The NRA has long been held as the boogieman by many on the anti-Second Amendment side of the equation. They hate the organization with a burning passion.
However, if you ask them why the NRA has so much power, they’ll give you a ton of answers. They’ll claim the NRA buys politicians–this despite not a shred of evidence that the NRA has actually bribed anyone–or they’ll say they’re in cahoots with the firearm industry.
This is an especially popular pastime in the media.
Yet the Deseret News seems to actually grasp why the NRA has the power it does.
However, even when we have good reason to suspect that particular groups are powerful, the ultimate source of a group’s power isn’t always easy to determine. From where, exactly, does a group like the NRA derive influence? Similarly, it can be challenging to identify the forms a group’s power takes. How, exactly, do business groups translate their resources into preferred political outcomes (such as the election of industry-friendly politicians and the adoption of industry-friendly regulations)? This difficulty is reflected in a lacuna in the field of political science, which acknowledges the importance of power but has struggled to explain how groups can build and use it over time.
existing accounts of important gun control policy battles, we know that a crucial aspect of the NRA’s influence is its ability to translate the political intensity of its supporters into influence over policy.
Gun rights supporters — especially NRA members and those whose status as gun owners is an important part of their personal identity — are very politically active, both generally and relative to individuals who support gun control: They’re more likely to write letters or donate money on behalf of their cause, more likely to participate in electoral campaigns and more likely to join advocacy organizations like the NRA. Further, a remarkable 71% of individuals who favor less restrictive gun laws reported in 2014 that they are unwilling to ever vote for political candidates who support gun control; among those who favor stricter laws, only 34% said that they are unwilling to vote for candidates who do not share their gun preferences.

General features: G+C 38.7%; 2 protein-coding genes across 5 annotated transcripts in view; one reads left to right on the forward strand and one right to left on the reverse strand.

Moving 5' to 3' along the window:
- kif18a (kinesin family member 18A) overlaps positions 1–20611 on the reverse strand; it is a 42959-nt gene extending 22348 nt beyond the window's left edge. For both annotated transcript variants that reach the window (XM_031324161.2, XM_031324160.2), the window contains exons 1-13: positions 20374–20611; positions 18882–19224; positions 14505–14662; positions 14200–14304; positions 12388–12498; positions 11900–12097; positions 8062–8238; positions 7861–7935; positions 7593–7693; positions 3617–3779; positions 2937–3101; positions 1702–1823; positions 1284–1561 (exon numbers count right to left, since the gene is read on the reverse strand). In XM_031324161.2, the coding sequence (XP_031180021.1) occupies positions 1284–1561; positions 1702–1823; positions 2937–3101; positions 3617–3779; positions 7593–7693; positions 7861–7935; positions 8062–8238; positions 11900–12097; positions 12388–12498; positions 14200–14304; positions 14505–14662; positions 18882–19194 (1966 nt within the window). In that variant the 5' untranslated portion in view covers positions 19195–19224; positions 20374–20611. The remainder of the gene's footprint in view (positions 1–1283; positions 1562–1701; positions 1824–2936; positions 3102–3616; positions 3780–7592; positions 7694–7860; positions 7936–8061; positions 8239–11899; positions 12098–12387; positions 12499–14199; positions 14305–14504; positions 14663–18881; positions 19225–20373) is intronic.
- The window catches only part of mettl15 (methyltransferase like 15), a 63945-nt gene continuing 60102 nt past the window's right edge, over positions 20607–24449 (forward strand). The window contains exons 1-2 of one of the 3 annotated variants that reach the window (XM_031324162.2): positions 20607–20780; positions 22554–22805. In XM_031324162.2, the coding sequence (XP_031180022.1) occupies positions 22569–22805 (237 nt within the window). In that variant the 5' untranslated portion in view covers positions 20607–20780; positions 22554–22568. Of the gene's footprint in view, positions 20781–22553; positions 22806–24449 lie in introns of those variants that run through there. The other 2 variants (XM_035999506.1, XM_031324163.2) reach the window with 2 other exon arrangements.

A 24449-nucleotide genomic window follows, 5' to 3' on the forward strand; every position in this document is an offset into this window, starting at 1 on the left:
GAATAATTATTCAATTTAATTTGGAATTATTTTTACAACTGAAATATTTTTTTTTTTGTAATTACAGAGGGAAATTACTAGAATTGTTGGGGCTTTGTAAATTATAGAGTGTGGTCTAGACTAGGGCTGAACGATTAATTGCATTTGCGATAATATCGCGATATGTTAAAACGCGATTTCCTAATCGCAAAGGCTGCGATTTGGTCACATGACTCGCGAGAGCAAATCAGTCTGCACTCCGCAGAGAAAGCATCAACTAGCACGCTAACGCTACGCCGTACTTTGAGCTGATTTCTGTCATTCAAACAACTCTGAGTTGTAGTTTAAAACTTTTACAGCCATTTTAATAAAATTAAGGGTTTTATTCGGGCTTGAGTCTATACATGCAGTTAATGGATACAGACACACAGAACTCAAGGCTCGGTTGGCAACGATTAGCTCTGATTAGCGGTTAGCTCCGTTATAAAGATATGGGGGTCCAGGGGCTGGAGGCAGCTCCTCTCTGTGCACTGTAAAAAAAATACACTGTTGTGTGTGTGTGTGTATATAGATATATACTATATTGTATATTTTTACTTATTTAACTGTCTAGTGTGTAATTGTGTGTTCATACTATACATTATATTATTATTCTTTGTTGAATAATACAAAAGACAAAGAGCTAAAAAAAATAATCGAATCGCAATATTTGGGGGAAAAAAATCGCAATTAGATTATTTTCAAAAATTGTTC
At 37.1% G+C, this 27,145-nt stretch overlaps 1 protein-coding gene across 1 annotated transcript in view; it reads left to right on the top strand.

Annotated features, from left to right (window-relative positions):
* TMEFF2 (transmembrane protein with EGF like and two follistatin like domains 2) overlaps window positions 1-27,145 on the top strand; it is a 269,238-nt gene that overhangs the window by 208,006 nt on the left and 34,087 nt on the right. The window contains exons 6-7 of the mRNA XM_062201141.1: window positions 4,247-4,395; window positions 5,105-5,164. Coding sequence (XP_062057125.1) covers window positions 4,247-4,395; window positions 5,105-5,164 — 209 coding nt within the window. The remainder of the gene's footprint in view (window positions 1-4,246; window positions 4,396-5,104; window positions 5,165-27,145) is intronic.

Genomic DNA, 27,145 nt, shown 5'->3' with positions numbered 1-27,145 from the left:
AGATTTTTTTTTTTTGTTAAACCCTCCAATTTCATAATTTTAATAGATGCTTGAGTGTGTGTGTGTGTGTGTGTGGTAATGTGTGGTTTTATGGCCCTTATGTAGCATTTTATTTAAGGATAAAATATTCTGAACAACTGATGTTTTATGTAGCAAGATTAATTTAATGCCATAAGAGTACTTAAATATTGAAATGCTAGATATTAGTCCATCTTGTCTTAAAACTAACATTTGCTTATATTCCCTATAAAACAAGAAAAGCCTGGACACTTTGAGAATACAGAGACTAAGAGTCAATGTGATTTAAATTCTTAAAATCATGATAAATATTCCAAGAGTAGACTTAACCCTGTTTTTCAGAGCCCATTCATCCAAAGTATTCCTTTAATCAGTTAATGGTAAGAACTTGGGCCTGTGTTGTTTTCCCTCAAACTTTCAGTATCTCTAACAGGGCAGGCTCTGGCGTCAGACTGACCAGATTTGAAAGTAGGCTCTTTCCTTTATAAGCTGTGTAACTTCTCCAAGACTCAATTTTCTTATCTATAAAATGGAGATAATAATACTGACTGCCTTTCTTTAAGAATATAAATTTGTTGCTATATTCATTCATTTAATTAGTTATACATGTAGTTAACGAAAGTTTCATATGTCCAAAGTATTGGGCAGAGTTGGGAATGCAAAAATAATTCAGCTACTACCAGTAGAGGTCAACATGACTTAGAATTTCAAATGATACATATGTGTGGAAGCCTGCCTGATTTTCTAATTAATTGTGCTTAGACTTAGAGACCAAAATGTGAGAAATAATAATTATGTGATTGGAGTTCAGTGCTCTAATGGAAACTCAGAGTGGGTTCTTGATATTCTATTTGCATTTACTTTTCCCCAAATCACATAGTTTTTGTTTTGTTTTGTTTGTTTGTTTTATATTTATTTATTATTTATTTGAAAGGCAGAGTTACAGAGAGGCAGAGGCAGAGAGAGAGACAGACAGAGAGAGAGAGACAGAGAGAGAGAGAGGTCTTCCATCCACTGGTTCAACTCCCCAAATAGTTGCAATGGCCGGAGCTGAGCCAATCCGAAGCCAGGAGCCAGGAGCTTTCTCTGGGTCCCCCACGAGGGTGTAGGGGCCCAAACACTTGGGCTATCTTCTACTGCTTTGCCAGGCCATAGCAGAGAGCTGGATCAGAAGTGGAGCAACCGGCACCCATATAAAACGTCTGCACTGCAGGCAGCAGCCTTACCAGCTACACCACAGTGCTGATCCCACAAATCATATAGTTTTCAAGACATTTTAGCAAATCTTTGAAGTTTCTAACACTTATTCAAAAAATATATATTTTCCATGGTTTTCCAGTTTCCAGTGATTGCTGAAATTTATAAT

It’s long, but author Matthew Lacombe does a pretty good job skimming through the rhetoric to understand exactly how the NRA built the power it has. It is, as I’ve pointed out before, in their members that represent the real power.
Gun rights advocates are often willing to tolerate a lot from a lawmaker so long as they’re good on guns. If they cross that line, though, it doesn’t matter where they stand on any other issue. They’re persona non grata from then on.
This is also why an effort to kill the NRA won’t have the impact New York Attorney General Letitia James seems to believe it will.
If the NRA were forcibly shut down tomorrow, the members would rally behind another group. More than that, though, they’d take the shut down of the NRA personally, like it was a direct attack on them.
They just think gun rights advocates are a pain now. They have no idea what will happen if the NRA were shut down because of an avowed anti-Second Amendment public official.
The membership would still remain, which means the power the NRA wielded will remain.
I’m just tickled to death to see someone in the media actually understand it.